Upwards of 200 Polish schools were going to participate in Rainbow Friday, an event created by the civil rights group Campaign Against Homophobia, but the Polish government warned the schools against it, according to Pink News.
Anna Zalewska, the education minister of Poland, warned the schools that if they participated in the events there will be consequences as well as urged parents to report any LGBTQ activities to the authorities. I don't know about anyone else, but if a government official threatens public schools with vague consequences and tells parents to call the police on something as innocuous as promoting LGBTQ equality, it rubs me the wrong way.
The Ministry of Education said that the schools that participate in the events on Rainbow Friday will be investigated to discern whether or not they violated the Education. It is currently unknown how many schools will continue to participate in the activities. In Poland, like many other places in the world, LGBTQ people are treated unfairly for being who they are. Polish law does not allow same-sex marriage or civil partnerships.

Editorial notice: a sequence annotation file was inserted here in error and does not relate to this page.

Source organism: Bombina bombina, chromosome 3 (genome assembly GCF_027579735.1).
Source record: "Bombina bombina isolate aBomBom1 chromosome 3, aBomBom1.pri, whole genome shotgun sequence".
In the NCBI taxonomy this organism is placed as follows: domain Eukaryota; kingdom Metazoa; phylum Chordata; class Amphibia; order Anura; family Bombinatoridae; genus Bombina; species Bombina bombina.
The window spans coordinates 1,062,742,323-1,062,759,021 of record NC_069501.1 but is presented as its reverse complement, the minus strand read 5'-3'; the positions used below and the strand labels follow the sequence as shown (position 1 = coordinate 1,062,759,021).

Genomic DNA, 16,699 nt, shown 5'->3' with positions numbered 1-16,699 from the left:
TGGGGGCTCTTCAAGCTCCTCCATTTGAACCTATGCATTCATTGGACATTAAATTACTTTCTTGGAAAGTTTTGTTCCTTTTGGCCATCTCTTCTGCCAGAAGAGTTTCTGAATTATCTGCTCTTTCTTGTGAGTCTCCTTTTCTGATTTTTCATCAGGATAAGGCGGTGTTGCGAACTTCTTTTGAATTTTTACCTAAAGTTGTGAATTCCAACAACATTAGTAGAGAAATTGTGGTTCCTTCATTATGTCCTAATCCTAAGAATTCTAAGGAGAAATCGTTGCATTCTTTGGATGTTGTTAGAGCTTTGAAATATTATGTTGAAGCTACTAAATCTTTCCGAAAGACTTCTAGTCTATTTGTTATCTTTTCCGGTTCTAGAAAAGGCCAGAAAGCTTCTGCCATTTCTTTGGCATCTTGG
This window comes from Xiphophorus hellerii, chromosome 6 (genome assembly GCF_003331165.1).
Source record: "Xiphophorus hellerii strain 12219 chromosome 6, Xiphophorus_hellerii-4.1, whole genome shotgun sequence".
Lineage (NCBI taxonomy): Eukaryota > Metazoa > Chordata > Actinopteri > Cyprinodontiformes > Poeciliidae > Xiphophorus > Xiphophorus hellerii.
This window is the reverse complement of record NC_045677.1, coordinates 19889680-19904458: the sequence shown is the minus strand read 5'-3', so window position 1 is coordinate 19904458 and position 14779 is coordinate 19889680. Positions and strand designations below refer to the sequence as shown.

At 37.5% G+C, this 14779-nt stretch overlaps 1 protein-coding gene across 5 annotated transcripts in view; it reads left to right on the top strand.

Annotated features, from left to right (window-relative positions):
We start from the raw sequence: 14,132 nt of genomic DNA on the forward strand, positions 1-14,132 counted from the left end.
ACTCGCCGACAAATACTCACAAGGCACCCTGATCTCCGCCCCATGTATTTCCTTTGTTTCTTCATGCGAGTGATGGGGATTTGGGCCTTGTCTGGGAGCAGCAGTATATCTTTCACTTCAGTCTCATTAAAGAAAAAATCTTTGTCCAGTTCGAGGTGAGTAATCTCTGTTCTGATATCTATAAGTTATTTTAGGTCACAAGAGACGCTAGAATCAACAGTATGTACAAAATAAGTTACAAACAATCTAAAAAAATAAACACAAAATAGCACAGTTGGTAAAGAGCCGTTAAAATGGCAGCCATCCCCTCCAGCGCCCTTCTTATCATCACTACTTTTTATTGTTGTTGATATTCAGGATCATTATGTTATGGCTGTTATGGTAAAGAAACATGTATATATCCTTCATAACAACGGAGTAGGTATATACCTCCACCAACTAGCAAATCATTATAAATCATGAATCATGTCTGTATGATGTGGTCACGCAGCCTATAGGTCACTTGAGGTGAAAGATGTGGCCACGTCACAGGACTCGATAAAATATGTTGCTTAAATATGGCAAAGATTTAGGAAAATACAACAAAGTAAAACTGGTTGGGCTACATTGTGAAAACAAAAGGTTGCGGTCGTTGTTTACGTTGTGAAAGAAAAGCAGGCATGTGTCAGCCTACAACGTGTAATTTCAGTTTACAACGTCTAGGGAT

The Interior Minister of Poland, Mariusz Blaszczak, recently referred to a pride march that took place a "parade of sodomites," and two gay men were attacked near the beginning of this year while visiting the country. They had slurs thrown at them while witnesses did nothing. The men left the scene while the abusers followed them, punching them hard enough to fall to the ground. Another homophobic incident is when the Minister of Internal Affairs, Joachim Brudziński, wanted to prosecute LGBTQ people for featuring the rainbow flag on the Polish coat of arms, saying that they desecrated it.
Poland ranks 38 out of 49 among European countries in regard to LGBTQ rights.
Promoting LGBTQ rights in any country is unequivocally a good thing, as giving equal rights to marginalized groups will create a more equal society, so schools participating in LGBTQ events would have been beneficial to students and teachers alike. Unfortunately, too many people are still uncomfortable with LGBT individuals, so these events will most likely not take place. However, the Polish Supreme Court recently ruled against a man who refused to print posters for LGBTQ businesses as he did not want to promote LGBTQ rights, so there is hope for LGBTQ people in Poland.
h/t: Pink News